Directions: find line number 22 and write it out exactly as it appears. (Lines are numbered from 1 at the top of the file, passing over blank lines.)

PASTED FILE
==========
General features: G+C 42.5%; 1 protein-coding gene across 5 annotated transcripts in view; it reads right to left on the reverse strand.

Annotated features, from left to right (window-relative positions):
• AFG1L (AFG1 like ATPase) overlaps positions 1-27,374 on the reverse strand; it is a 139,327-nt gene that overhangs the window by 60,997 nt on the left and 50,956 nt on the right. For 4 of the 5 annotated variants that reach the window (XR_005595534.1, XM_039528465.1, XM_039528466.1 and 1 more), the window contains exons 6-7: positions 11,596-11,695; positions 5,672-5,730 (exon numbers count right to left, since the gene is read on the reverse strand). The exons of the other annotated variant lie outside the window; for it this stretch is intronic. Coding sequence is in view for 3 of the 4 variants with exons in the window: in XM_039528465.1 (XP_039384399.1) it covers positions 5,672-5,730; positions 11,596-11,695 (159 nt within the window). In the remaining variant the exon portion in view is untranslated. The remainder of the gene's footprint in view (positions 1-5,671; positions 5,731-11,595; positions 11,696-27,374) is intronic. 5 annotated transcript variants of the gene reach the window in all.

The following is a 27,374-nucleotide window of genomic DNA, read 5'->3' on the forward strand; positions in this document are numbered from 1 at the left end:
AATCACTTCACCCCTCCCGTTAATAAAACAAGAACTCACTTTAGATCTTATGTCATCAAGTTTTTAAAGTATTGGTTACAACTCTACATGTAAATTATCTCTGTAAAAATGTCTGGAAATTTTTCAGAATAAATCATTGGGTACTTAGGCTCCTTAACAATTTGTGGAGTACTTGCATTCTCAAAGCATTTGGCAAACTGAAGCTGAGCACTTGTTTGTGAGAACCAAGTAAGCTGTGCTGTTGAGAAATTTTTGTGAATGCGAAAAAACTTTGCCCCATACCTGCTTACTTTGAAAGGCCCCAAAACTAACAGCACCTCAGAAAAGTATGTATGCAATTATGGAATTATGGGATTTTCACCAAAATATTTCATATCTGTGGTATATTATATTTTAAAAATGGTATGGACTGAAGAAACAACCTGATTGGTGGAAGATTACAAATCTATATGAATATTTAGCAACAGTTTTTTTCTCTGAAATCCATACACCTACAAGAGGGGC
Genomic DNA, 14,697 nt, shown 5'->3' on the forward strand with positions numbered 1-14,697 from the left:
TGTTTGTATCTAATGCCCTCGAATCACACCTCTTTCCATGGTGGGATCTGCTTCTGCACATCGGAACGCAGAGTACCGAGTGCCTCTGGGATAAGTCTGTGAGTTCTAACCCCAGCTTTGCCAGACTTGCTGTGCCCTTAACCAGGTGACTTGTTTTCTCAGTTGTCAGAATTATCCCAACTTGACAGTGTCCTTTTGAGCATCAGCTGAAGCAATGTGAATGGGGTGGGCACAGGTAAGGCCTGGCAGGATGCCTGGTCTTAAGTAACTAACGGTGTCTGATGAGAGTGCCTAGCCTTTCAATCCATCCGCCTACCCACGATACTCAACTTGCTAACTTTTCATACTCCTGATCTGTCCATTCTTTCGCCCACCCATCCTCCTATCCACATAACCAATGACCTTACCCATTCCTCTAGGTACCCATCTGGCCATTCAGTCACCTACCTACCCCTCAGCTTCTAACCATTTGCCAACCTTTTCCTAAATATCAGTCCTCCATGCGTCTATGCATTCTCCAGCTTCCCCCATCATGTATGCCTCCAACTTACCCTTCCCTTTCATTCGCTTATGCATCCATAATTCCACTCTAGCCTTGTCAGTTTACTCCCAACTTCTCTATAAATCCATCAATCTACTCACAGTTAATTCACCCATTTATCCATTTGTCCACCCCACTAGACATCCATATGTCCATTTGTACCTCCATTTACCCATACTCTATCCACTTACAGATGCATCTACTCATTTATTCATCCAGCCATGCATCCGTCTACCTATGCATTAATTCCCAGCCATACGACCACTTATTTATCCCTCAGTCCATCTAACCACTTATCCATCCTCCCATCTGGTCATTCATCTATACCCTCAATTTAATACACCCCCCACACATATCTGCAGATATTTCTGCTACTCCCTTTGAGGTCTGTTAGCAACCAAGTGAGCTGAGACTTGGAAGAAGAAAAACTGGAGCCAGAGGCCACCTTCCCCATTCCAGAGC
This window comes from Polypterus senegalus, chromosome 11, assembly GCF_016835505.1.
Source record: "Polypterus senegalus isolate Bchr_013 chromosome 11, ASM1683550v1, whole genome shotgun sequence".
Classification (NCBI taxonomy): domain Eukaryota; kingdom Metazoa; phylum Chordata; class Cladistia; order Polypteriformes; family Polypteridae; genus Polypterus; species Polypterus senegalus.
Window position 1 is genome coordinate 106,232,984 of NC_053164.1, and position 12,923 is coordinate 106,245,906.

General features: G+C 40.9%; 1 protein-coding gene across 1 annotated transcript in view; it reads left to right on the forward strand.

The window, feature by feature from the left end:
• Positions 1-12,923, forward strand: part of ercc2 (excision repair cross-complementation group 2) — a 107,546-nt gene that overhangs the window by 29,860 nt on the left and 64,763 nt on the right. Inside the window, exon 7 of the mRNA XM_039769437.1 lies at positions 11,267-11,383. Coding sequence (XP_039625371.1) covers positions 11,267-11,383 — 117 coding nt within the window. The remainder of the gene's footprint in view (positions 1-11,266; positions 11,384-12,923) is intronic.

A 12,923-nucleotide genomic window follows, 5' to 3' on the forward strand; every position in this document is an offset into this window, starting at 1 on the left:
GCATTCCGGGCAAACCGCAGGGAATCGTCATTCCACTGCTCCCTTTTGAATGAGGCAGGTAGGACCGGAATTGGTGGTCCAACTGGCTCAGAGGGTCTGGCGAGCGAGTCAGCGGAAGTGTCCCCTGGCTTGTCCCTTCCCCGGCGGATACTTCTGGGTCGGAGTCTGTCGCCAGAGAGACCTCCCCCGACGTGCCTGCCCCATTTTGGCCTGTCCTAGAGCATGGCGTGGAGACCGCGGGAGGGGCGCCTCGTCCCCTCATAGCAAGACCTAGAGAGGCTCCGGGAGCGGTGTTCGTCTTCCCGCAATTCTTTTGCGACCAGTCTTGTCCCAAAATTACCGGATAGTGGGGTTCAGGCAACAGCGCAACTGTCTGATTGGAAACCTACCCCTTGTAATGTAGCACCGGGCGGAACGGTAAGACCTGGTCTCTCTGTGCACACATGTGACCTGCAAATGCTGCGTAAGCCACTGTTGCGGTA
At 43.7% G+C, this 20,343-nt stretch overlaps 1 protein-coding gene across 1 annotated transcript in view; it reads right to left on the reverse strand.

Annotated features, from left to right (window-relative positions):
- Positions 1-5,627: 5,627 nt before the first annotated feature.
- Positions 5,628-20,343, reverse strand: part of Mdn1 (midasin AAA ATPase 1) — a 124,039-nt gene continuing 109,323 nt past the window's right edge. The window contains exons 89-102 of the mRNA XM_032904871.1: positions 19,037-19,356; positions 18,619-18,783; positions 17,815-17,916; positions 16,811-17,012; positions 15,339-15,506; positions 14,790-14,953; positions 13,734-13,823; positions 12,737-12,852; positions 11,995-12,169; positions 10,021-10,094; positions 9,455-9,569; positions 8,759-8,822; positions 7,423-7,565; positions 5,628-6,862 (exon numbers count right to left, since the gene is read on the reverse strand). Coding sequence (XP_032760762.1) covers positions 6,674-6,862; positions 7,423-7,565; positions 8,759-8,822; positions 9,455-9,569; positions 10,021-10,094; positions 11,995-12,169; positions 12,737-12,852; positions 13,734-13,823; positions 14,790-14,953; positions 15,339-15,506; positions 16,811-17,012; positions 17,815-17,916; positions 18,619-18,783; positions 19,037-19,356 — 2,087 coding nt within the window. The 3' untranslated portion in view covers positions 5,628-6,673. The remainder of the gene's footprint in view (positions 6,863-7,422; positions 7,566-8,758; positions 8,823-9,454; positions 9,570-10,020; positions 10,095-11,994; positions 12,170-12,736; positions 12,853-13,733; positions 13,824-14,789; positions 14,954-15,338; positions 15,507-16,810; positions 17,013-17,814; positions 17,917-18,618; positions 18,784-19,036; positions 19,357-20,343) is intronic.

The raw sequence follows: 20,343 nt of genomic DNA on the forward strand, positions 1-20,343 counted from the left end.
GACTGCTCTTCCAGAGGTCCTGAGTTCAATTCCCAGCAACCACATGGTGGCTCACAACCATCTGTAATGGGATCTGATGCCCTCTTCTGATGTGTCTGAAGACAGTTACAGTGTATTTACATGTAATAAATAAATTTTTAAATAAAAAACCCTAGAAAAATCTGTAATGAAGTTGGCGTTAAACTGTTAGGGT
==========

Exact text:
GACTGCTCTTCCAGAGGTCCTGAGTTCAATTCCCAGCAACCACATGGTGGCTCACAACCATCTGTAATGGGATCTGATGCCCTCTTCTGATGTGTCTGAAGACAGTTACAGTGTATTTACATGTAATAAATAAATTTTTAAATAAAAAACCCTAGAAAAATCTGTAATGAAGTTGGCGTTAAACTGTTAGGGT